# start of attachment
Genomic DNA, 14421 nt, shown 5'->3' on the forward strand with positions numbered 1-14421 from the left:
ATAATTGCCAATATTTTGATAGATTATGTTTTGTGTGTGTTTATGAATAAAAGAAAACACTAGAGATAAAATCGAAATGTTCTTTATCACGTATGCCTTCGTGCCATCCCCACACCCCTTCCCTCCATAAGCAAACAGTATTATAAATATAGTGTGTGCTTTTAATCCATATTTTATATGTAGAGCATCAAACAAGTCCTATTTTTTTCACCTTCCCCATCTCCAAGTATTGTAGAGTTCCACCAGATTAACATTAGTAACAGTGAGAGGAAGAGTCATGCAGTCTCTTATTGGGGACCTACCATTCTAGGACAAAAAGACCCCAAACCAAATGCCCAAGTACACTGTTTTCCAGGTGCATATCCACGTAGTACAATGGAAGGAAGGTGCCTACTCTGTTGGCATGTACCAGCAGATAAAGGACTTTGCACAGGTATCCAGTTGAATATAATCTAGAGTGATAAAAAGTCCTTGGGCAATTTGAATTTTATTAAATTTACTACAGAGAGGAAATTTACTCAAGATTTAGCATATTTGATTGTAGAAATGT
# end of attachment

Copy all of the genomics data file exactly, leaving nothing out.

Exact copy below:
Genomic DNA, 14421 nt, shown 5'->3' on the forward strand with positions numbered 1-14421 from the left:
ATAATTGCCAATATTTTGATAGATTATGTTTTGTGTGTGTTTATGAATAAAAGAAAACACTAGAGATAAAATCGAAATGTTCTTTATCACGTATGCCTTCGTGCCATCCCCACACCCCTTCCCTCCATAAGCAAACAGTATTATAAATATAGTGTGTGCTTTTAATCCATATTTTATATGTAGAGCATCAAACAAGTCCTATTTTTTTCACCTTCCCCATCTCCAAGTATTGTAGAGTTCCACCAGATTAACATTAGTAACAGTGAGAGGAAGAGTCATGCAGTCTCTTATTGGGGACCTACCATTCTAGGACAAAAAGACCCCAAACCAAATGCCCAAGTACACTGTTTTCCAGGTGCATATCCACGTAGTACAATGGAAGGAAGGTGCCTACTCTGTTGGCATGTACCAGCAGATAAAGGACTTTGCACAGGTATCCAGTTGAATATAATCTAGAGTGATAAAAAGTCCTTGGGCAATTTGAATTTTATTAAATTTACTACAGAGAGGAAATTTACTCAAGATTTAGCATATTTGATTGTAGAAATGT